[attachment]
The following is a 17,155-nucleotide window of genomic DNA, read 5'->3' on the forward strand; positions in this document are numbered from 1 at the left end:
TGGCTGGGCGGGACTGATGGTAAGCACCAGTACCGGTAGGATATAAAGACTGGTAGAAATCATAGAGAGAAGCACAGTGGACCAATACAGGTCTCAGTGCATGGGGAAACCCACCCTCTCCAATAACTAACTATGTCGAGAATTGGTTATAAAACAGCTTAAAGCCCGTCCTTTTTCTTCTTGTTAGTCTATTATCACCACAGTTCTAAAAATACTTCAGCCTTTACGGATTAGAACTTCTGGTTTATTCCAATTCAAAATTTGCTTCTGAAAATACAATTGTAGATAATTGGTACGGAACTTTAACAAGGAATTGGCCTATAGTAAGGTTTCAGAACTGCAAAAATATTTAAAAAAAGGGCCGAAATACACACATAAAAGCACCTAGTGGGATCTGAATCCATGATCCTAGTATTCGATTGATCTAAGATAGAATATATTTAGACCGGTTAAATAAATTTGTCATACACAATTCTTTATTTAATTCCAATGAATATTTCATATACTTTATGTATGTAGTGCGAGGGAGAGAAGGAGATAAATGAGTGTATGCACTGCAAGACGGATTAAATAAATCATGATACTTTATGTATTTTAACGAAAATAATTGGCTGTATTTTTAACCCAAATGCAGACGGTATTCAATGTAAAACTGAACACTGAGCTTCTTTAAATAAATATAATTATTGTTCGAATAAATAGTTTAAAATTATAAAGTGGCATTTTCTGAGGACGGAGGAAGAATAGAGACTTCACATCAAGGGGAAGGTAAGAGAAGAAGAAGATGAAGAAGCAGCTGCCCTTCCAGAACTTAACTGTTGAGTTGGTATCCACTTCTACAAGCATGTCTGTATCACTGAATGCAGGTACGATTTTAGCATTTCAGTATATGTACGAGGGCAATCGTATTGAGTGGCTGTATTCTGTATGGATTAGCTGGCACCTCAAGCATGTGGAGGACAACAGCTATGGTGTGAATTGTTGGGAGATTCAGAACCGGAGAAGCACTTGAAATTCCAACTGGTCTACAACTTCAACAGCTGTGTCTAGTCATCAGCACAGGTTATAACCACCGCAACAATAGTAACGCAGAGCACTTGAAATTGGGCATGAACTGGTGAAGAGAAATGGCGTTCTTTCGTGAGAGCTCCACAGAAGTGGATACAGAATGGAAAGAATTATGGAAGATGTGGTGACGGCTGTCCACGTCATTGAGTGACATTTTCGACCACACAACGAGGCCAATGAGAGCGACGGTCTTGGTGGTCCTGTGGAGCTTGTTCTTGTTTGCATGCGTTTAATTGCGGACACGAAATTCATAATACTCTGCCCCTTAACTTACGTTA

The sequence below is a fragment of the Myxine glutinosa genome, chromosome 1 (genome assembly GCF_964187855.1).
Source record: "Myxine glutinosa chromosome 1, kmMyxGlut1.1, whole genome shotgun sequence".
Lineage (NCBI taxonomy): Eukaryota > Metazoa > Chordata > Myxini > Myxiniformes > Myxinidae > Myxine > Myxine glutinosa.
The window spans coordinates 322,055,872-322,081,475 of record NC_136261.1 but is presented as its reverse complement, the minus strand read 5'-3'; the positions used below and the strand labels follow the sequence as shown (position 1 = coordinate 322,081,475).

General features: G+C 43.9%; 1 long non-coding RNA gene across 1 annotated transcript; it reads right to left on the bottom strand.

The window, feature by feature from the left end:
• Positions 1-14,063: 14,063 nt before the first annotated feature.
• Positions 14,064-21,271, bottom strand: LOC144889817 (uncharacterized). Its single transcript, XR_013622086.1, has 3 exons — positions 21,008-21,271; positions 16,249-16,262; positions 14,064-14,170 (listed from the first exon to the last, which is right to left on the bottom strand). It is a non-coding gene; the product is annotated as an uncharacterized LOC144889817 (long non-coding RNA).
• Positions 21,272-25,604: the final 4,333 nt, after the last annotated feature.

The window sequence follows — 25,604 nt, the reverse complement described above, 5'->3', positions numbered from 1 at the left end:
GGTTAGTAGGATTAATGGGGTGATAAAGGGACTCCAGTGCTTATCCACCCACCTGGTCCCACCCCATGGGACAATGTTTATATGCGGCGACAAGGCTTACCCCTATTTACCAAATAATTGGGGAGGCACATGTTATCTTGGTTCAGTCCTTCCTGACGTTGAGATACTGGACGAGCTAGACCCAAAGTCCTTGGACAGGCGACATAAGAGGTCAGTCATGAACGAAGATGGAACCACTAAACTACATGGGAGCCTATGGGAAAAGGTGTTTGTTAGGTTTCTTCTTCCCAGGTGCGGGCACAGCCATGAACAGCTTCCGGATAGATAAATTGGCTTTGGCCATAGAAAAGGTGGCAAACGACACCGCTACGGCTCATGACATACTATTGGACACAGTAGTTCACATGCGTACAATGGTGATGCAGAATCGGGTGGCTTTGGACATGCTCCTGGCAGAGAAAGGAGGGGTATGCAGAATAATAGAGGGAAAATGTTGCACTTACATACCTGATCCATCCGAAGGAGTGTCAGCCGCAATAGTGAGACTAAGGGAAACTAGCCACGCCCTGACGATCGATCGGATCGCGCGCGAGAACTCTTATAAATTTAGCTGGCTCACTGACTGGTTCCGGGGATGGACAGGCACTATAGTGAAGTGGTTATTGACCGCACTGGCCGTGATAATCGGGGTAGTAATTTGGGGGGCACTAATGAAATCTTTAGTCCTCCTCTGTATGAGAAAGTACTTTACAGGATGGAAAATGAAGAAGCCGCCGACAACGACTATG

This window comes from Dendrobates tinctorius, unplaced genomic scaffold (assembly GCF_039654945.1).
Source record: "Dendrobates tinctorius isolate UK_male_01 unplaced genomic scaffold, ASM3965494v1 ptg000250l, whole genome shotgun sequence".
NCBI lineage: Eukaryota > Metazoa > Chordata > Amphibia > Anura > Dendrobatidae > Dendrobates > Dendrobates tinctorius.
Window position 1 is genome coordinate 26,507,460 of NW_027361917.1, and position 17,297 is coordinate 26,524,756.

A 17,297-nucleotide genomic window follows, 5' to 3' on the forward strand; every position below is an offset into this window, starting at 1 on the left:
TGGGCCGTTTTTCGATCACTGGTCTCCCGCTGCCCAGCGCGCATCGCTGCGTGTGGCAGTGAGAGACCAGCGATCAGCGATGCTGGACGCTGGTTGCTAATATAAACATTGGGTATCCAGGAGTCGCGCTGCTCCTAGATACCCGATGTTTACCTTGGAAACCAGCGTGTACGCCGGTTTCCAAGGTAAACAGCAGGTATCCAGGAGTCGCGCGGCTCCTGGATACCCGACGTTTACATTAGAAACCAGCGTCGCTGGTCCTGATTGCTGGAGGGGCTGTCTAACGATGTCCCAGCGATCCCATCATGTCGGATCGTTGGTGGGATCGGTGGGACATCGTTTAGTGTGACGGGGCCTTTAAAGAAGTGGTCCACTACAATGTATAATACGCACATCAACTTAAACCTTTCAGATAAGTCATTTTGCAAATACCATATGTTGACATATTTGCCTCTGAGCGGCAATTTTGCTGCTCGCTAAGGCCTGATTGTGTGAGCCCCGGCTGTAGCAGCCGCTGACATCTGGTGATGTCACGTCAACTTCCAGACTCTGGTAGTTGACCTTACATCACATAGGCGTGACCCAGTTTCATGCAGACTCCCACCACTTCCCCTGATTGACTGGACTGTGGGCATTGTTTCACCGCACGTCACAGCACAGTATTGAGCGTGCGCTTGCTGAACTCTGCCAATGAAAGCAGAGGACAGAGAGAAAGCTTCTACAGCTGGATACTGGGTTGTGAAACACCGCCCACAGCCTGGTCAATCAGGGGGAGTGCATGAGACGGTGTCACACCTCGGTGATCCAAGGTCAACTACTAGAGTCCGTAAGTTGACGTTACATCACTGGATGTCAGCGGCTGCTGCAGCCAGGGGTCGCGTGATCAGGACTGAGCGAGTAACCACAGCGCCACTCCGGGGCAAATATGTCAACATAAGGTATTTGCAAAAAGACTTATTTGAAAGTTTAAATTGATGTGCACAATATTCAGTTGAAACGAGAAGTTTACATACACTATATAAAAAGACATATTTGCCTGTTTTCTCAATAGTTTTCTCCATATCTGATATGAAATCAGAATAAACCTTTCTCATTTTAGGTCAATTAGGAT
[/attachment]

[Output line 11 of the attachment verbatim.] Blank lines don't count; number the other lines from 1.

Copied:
• Positions 21,272-25,604: the final 4,333 nt, after the last annotated feature.